Washington politicians should play hard ball with NL

John Steadman

June 14, 1991|By John Steadman

Someone in Washington ought to get mad. Whispering all those sweet words to major-league baseball, while seeking the favor of an expansion franchise, led only to stone-cold rejection. The language the lords of the game understand, unfortunately, is when a threat is made to their favored status to operate a monopoly.

Baseball trembles when its exclusive position is attacked legally. It had its origin in a ruling handed down by the Supreme Court in 1922. Since then baseball, in the eyes of the law, is a sport and not a business. Pro football, basketball, hockey and other athletic enterprises are considered differently than baseball. They must adhere to the same regulations as every other business and industrial enterprise in America.

But baseball enjoys an unprecedented exemption. It suddenly gets nervous, as it should, when a challenge is made to test the legality of its monopolistic position. Washington needs to get on the attack. Presenting credentials to gain a National League expansion club failed.

Miami and Denver got the call. It was in Washington where baseball received its special favor and now in that same city, abused in the past by the Griffith and Short ownerships, it gets short-shrift from the baseball establishment.

Hopefully, a national leader of substance should now inform baseball he or she is preparing legislation to deny baseball its dispensation from the Sherman antitrust laws. It's a sad commentary that such a tactic would have to be used against the commissioner and the club owners as a lever to have a major-league club awarded to the nation's capital.

But Washington found out what having the highest population and the leading TV market among the six contending cities meant to the pin-pointed heads of the National League $l expansion committee: nothing. It's time for Washington to teach baseball a serious, expensive lesson.

Put it on the carpet before a special congressional committee. Only then will Washington get the respect it deserves. The decision by the expansion stiffs confirmed the belief of what the Washington-area citizens suspected all along. It was being exploited.

It deserves a team to call its own. A true baseball purist, Pat Malone, no kin to the old Chicago Cubs pitcher and notorious elbow-bender, who is president of the Washington Senators Fan Club, says he has now made a promise to himself. And he has gone public.

"I will never, never -- and you can quote me on this -- go to another major-league game unless the hometown team is Washington," he told the Washington Times. "I'm not bitter really, just disappointed . . . Tomorrow I will wake up once again in the greatest city in the world without a major-league baseball team. Life goes on."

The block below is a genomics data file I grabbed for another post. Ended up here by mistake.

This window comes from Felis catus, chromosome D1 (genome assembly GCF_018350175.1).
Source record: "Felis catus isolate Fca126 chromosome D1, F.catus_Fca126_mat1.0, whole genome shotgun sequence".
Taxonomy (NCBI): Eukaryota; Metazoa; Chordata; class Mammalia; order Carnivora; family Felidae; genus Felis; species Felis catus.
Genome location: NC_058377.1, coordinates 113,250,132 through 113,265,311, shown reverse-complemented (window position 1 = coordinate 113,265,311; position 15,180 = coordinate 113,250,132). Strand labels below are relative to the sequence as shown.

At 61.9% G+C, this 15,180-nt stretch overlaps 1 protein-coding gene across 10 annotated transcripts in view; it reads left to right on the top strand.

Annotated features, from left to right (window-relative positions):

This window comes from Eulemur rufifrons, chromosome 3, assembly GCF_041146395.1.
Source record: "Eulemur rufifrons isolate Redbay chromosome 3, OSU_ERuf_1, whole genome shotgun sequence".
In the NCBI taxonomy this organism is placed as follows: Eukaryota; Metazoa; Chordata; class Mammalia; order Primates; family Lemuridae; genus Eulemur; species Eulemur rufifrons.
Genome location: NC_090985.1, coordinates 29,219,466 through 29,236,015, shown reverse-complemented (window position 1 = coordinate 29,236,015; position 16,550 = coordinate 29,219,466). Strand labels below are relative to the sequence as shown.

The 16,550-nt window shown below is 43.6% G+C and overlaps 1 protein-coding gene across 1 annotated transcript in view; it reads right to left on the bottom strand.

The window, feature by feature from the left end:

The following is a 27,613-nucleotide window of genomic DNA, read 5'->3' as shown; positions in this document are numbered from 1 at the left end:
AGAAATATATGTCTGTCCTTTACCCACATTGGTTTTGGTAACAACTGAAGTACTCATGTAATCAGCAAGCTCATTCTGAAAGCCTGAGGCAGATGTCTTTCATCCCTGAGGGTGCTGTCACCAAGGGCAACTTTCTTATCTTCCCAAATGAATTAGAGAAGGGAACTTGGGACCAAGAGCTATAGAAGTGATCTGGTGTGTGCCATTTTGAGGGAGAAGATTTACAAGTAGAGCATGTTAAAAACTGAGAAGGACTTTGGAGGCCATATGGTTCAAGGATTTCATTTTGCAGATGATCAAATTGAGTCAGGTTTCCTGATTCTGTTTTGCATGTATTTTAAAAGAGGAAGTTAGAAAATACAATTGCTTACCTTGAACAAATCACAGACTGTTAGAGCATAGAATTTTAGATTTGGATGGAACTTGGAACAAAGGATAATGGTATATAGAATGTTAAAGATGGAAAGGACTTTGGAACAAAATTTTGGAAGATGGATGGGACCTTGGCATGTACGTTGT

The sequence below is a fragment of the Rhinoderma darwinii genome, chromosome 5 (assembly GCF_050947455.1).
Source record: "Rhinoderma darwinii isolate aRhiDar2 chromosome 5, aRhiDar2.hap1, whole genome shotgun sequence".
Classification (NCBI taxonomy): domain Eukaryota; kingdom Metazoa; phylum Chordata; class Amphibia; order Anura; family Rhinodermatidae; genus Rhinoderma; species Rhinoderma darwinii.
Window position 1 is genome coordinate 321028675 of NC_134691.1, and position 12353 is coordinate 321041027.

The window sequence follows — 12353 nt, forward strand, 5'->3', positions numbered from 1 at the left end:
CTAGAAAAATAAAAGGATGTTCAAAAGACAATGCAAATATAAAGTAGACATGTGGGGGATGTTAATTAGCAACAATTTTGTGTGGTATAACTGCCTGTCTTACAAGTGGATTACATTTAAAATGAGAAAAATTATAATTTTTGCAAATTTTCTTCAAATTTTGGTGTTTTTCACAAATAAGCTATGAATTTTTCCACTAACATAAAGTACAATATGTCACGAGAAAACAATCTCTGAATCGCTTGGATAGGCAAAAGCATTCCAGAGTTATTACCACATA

Washington can tell itself it has franchises in major-league football, ice hockey and basketball. But it is devoid of the most important one, baseball. This is a setback to one of the most impressive and important cities on the face of the earth. Baseball does more for the economy of a community than football, ice hockey and basketball because of its frequency of play, the crowds and the time spent there (three- and four-day stands) by visiting teams.

The nation's capital has much to offer. Its baseball fans shouldn't be beholden to Baltimore, any more than Baltimore should have had to patronize Washington during the 51-year span this city was sentenced to the minor leagues. There's an identity that a major-league baseball club has that no other sport represents.

To paraphrase an old axiom, why should Washington be first in war, first in peace and left out of major-league expansion? It's a cruel indignity that the National League didn't go there. Baseball could be the loser in not taking advantage of what Washington offers.

Without major-league baseball, Washington is thrown for a loss in civic standing and prestige. Instead of baseball being indebted to Washington, it showed it no more respect than it would for a third-rate village, or even East Bridgeport.

To save further embarrassment, Washington should change its name and, indeed, become East Bridgeport. Baseball stomped all over it. Now the exemption granted baseball needs to be focused on again and a case prepared to make sure this wrong is righted . . . or else Washington interests will pursue a lawsuit designed to strip the game of its favored position.

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